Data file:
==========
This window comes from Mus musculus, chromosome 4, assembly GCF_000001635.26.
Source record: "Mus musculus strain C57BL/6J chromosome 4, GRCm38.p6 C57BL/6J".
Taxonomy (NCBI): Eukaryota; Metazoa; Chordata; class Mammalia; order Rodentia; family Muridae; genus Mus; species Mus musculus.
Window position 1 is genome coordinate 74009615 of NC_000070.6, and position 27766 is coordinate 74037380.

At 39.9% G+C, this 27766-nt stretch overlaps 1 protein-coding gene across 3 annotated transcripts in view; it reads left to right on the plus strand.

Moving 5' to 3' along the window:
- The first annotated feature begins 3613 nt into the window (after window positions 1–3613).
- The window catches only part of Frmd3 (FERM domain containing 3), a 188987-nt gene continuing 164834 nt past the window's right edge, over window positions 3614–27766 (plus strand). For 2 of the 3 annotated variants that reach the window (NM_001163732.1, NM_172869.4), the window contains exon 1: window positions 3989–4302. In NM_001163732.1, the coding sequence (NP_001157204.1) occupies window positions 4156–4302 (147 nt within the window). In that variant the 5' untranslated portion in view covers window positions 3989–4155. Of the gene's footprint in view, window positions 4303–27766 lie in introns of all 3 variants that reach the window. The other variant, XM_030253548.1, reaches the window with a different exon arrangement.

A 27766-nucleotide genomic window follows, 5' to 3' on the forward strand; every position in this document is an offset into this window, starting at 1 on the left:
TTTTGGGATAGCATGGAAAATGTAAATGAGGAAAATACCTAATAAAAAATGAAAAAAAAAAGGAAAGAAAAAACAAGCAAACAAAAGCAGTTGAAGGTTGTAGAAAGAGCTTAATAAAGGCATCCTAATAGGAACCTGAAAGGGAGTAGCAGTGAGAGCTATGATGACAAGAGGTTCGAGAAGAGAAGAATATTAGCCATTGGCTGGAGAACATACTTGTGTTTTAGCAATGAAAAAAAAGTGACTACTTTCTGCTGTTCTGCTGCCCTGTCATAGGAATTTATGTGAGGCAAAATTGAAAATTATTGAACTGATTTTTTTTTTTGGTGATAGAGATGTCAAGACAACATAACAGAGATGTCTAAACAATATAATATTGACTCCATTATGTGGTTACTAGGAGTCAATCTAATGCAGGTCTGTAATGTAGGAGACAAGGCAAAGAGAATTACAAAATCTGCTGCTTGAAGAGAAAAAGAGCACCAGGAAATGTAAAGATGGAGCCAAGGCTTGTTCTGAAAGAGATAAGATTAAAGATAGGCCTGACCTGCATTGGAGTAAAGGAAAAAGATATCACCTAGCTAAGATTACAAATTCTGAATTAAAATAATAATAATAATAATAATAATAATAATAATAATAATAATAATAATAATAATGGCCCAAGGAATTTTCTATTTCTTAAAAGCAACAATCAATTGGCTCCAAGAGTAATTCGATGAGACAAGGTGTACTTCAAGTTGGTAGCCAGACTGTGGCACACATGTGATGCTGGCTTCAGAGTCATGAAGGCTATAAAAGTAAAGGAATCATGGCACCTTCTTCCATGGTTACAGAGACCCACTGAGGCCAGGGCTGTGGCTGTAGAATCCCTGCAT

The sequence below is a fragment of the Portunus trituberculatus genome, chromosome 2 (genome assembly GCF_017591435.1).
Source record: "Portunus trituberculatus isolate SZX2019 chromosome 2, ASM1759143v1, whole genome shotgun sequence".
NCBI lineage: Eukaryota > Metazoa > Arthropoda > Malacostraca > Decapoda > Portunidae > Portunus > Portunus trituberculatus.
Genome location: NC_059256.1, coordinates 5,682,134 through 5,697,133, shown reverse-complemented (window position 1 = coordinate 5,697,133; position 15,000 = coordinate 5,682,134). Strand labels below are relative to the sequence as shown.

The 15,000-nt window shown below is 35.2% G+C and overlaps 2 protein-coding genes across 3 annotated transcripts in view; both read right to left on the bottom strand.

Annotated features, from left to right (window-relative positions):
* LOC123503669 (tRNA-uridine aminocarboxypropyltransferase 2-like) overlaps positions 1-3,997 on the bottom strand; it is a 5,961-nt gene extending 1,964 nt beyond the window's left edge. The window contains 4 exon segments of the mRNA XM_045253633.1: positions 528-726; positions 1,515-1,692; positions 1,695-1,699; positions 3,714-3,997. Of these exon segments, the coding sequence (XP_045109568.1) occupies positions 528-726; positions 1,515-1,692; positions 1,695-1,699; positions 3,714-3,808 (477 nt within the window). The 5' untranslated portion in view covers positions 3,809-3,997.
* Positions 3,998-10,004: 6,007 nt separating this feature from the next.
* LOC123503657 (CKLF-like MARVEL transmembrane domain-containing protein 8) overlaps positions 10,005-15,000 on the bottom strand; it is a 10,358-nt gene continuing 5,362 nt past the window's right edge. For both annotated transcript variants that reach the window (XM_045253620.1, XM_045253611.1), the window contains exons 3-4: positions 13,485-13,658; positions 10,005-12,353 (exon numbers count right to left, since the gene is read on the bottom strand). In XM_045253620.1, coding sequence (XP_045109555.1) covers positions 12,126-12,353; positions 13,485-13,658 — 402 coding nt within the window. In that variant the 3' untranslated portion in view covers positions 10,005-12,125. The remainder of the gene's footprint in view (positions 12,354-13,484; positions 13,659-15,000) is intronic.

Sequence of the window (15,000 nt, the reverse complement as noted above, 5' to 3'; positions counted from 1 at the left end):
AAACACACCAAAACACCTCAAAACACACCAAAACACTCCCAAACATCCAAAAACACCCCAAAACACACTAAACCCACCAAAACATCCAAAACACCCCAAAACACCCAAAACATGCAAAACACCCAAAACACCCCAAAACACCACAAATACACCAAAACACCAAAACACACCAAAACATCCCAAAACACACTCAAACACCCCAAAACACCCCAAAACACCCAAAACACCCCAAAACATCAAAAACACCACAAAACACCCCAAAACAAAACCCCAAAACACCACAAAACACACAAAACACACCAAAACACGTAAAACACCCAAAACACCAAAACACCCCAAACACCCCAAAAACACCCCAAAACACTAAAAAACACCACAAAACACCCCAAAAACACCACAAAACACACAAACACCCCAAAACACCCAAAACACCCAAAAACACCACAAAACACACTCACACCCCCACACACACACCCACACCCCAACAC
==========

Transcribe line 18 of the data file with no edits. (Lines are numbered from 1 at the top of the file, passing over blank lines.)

* Positions 3,998-10,004: 6,007 nt separating this feature from the next.